• Final settlement is done across participant banks' correspondent accounts held at the SSP.
  • Domestic transfers can be facilitated by Bundesbank's KTO2 home account module, which activates final settlement of participants' net balances from the EMZ (see below).  
  • Germany has 212 direct participants. Banks are not permitted to participate in TARGET2 indirectly through the Bundesbank.

 

EURO1

Pan-European RTGS-equivalent net settlement system

  • Operated by Euro Banking Authority (EBA) Clearings.
  • Processes high-value (no maximum value threshold) and urgent Euro-denominated domestic and cross-border payments.
  • Payments processed with immediate finality and are irrevocable.
  • Germany has 14 participant banks.

STEP1

Pan-European net settlement system

  • Operated by EBA Clearings.
  • Processes low-value (no minimum value threshold) and non-urgent Euro-denominated commercial payments.
  • STEP1 is open to all banks in the EU and has access to EURO1 platform.

 

STEP2

Pan-European Automated Clearing House (ACH)

  • Operated by the EBA Clearings.
  • Processes low-value, non-urgent and bulk Euro-denominated retail payments.
  • Provides straight-through processing for interbank transactions.
  • Settlement done same or next day, depending on time of submission.
  • A pan-European real-time infrastructure for EUR-denominated transactions is under development by EBA Clearing and Italy's SIA Group (one of the operators of STEP2).
  • Cross-border transactions can be processed through SWIFT and overseas correspondent banks.
  • Germany has six participant banks.

SEPA

(Single Euro Payments Area)

EU integrated payment infrastructure 

  • Pan-EU standardised electronic payment system, set up for settlement of EUR-denominated credit transfers and direct debits.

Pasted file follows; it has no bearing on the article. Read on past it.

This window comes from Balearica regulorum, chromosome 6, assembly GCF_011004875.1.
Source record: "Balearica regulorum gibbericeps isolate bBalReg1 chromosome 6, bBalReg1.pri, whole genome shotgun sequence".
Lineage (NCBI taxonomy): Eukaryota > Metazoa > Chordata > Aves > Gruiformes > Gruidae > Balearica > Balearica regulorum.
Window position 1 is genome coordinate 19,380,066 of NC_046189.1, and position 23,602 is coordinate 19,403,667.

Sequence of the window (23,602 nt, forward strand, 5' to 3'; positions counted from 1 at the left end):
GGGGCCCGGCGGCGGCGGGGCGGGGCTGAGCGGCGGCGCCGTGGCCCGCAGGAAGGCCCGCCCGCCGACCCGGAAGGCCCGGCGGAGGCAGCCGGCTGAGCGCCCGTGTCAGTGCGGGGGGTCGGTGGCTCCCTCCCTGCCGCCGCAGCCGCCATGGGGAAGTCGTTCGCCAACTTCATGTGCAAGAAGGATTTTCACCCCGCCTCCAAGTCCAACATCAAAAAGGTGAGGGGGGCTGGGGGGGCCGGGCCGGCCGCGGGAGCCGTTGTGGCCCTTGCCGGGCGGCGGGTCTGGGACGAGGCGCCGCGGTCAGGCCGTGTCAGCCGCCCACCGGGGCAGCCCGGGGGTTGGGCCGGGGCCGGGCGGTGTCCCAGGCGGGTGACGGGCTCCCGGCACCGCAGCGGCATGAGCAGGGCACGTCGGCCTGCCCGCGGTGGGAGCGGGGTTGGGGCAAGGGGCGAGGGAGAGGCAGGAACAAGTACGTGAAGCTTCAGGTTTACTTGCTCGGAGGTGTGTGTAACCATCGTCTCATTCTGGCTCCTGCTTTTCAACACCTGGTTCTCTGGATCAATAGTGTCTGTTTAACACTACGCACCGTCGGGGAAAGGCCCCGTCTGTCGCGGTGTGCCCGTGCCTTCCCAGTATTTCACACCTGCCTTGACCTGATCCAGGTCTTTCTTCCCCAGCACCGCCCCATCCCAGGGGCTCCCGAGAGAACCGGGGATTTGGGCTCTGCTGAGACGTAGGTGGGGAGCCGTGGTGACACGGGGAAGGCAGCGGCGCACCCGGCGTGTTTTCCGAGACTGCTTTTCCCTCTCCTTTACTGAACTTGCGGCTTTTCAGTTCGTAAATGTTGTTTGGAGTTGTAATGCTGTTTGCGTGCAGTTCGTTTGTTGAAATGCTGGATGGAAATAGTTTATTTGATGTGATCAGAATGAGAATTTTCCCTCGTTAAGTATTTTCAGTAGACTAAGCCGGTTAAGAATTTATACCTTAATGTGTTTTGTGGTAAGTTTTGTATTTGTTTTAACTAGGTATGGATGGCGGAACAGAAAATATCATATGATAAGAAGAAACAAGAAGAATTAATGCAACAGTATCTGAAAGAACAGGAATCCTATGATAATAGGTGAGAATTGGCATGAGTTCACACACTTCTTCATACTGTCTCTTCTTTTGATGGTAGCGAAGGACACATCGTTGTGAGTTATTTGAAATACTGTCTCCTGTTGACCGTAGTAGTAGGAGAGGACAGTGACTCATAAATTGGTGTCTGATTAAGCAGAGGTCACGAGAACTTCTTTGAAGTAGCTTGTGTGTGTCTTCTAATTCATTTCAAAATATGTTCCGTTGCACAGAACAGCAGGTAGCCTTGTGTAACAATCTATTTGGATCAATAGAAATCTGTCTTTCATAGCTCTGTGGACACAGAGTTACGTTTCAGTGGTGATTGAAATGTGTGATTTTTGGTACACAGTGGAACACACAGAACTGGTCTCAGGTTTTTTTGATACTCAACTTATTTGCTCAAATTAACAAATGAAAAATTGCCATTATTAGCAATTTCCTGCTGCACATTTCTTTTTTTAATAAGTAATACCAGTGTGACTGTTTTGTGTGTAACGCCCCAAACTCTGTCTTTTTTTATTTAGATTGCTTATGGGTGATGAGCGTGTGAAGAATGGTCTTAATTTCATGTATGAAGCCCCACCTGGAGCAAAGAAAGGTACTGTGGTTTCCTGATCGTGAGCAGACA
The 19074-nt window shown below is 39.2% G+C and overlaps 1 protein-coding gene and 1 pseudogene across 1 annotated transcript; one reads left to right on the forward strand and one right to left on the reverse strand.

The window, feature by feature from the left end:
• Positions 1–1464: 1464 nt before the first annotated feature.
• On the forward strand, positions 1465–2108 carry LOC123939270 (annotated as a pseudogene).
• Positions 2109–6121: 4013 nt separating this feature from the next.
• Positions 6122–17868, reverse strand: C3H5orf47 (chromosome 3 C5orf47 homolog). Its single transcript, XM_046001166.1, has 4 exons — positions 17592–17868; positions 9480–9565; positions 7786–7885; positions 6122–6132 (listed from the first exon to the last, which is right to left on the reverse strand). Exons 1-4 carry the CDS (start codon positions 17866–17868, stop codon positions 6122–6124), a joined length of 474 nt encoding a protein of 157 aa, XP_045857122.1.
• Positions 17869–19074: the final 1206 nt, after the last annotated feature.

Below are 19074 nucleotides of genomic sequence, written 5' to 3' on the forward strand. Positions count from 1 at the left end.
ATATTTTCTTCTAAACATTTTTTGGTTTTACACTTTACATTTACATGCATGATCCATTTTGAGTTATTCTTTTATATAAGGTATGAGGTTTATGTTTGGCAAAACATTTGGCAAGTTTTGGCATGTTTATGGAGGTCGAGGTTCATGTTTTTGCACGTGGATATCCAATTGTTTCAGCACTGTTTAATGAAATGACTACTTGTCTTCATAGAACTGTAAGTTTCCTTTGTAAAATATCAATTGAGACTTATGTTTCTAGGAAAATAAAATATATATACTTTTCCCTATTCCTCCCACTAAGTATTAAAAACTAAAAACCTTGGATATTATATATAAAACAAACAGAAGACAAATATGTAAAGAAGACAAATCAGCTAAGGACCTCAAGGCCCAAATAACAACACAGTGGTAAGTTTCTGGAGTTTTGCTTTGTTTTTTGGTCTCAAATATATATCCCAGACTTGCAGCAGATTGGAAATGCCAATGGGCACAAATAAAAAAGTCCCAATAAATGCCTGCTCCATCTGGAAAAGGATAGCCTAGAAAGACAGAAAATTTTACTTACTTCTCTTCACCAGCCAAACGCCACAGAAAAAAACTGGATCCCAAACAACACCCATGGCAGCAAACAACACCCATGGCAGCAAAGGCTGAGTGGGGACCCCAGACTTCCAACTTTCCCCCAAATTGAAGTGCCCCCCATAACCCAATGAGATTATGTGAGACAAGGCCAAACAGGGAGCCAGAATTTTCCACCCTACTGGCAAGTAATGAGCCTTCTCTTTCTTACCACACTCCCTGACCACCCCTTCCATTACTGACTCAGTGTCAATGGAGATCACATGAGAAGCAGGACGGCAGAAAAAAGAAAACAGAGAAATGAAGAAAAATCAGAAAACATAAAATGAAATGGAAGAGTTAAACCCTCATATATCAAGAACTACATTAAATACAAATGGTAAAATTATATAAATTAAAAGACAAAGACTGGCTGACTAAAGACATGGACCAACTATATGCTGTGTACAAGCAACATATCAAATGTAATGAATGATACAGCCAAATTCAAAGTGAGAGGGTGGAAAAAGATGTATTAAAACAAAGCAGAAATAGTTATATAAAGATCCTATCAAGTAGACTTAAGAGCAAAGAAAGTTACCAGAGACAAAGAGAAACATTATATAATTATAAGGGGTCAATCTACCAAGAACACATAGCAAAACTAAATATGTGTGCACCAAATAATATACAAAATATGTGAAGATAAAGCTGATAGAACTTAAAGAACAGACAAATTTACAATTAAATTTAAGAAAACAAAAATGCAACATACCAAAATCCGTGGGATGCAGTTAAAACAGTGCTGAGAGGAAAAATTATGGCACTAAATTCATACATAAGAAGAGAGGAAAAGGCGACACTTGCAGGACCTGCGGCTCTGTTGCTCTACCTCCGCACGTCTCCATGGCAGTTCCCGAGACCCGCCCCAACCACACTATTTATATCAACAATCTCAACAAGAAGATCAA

• Not applicable to urgent, high-priority transactions. There is no value threshold.
  • Jurisdictional scope of SEPA is the 28 EU member states plus Iceland, Norway, Liechtenstein, Switzerland, Monaco and San Marino.

 

EMZ

(Elektronischer Massenzahlungsverkehr)

Germany's gross settlement system

  • Owned and operated by the Bundesbank.
  • Proprietary clearing systems are operated by Deutsche Postbank, savings banks and cooperative banks.
  • EMZ processes cross-border EUR-denominated payments, which is linked to STEP2 through the Bundesbank. Also can be processed through EURO1.
  • Cross-border payments can use SWIFT messaging and settle through accounts with correspondent banks overseas.
  • Also interoperable with other countries' retail payment systems, allowing participants to clear payments directly.
  • EMZ participants can clear SEPA credit transfers and direct debits through selected European payment and clearing systems.
  • Final settlement is done through TARGET2.
  • Cross-border EUR-denominated payments and foreign currency can be processed through the Bundesbank's Customer Access Mechanism (CAM).
  • CAM provides access to the Bundesbank's banking network of over 100 countries.
  • CAM-Individual processes same-day EUR credit transfers in Germany or European Economic Area (EEA) member-states and third countries, and foreign currency credit transfers in EEA member states and third countries.
  • CAM-SEPA processes domestic and cross-border SEPA credit transfers and SEPA direct debits for account holders without a bank sort code.
  • CAM-IMPay processes EUR credit transfers from public administrations and private legal entities initiated in EEA member-states and third countries.
  • There are approximately 175 direct participants.
  • Domestic and cross-border low-value, non-urgent and bulk EUR-denominated electronic payments (credit and debit transfers and truncated cheques) can be processed through EMZ. There are no value thresholds.
  • Orders using SWIFT or DTA electronic formats are sent through the SWIFTNet FileAct communication protocol or domestic FTAM and OFTP data telecommunication protocols.
  • XML-based payments in SEPA message formats are sent through the Electronic Banking Internet Communication Standard (EBICS) protocol.
  • Cheques above EUR 6,000 are truncated into electronic images and cleared through the large value cheque collection (ISE) process on the online ExtraNet medium.

 

 

 

Payment Instruments

 

Credit transfers:

  • Credit transfers are automated in Germany.
  • Credit transfers made up 30.5% of total cashless payments (2015).
  • High-value and urgent credit transfers are settled through TARGET2 in real time.
  • Low-value and non-urgent SEPA credit transfers are processed through EMZ, between banks or through savings and cooperative banks' networks.